Soil is important to humans because it provides much of the food consumed by people. It supports the growth of agricultural crops. Soil is also responsible for maintaining natural and artificial vegetation. Soil supports foundations of buildings, roads and communication infrastructures.
Soil is the upper layer of the earth on which plants grow. It is generally a black or dark-brown material that essentially contains a combination of various organic particles, clay and rock components. Soil is one of the three principal natural resources; the other two are air and water. Soil is regarded as life and the pillar of agriculture because it is the medium onto which most plants grow. Organisms found in the soil, such as worms, beetles, bacteria and fungi, obtain food from the soil.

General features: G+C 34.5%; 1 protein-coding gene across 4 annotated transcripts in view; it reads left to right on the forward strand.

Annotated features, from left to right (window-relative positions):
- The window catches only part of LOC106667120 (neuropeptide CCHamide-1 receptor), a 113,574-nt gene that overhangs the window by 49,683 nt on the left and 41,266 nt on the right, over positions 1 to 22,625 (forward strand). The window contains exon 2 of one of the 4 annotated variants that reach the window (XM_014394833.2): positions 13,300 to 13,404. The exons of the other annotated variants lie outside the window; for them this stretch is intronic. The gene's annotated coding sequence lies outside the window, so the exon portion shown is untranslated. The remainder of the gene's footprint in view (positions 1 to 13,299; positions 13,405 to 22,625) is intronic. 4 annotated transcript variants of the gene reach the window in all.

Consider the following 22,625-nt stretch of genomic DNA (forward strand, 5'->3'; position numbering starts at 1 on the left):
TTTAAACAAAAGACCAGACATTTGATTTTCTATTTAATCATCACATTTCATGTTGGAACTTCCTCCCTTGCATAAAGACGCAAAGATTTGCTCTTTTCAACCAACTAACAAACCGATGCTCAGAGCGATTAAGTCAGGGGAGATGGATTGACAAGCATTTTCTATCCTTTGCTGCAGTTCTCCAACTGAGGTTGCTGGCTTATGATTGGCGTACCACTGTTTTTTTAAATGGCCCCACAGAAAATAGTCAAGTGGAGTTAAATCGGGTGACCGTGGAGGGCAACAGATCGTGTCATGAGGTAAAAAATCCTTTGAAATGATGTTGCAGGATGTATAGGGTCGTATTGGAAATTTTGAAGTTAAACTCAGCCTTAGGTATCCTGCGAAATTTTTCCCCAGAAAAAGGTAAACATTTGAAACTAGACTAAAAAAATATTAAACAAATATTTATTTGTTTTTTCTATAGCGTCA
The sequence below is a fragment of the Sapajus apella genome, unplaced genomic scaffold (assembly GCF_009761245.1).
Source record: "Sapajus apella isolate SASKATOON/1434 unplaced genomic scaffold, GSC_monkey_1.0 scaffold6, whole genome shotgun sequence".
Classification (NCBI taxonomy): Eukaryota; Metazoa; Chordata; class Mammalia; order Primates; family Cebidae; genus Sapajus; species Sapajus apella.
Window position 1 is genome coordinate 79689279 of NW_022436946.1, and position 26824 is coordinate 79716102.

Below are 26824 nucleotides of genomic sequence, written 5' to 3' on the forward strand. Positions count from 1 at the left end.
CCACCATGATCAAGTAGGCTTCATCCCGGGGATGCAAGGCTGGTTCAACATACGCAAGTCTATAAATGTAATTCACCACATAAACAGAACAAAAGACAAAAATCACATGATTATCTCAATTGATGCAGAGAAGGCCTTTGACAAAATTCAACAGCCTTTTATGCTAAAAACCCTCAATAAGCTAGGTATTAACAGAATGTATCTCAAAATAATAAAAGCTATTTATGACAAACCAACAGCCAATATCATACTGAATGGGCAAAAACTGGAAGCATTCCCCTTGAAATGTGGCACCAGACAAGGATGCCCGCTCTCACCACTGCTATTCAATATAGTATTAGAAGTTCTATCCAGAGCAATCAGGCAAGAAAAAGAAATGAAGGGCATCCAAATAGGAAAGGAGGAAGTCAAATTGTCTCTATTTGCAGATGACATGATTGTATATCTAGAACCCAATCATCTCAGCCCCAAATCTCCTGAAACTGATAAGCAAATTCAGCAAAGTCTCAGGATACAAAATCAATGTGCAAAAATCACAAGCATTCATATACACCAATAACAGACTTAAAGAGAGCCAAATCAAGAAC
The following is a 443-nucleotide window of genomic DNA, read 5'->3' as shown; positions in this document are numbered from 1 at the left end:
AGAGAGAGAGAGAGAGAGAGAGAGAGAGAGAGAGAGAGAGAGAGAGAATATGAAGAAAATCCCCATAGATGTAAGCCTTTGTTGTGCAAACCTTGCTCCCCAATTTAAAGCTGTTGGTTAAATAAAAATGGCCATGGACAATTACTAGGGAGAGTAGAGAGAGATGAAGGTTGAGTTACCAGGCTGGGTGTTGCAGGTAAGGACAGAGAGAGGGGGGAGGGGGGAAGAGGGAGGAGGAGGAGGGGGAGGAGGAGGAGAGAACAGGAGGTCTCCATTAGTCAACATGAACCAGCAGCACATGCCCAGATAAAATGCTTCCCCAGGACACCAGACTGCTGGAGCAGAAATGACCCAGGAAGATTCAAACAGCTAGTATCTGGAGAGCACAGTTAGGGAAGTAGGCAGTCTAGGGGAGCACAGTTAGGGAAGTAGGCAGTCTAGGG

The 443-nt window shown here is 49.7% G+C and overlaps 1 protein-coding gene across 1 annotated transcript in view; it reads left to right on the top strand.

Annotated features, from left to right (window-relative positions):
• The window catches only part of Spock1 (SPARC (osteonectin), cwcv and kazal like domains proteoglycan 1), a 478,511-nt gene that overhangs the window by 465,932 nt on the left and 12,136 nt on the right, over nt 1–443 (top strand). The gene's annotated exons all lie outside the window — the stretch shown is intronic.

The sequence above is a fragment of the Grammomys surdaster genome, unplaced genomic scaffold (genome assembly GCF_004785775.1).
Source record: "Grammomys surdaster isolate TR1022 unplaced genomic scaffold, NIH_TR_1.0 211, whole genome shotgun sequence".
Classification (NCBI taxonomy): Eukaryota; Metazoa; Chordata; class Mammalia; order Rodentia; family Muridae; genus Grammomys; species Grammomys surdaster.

Trees meant for commercial purposes are also grown in soil. The growth of forests, grasslands and many tree species that maintain the vegetation is supported by soil. Trees help in maintaining the landscape. Soil plays a vital role in the distribution of water, as well as its quality. The quality of topsoil determines whether the rainwater runs off or if it's absorbed to supplement surface waterbodies, such as lakes and rivers. Soil controls pollution because of its absorption properties.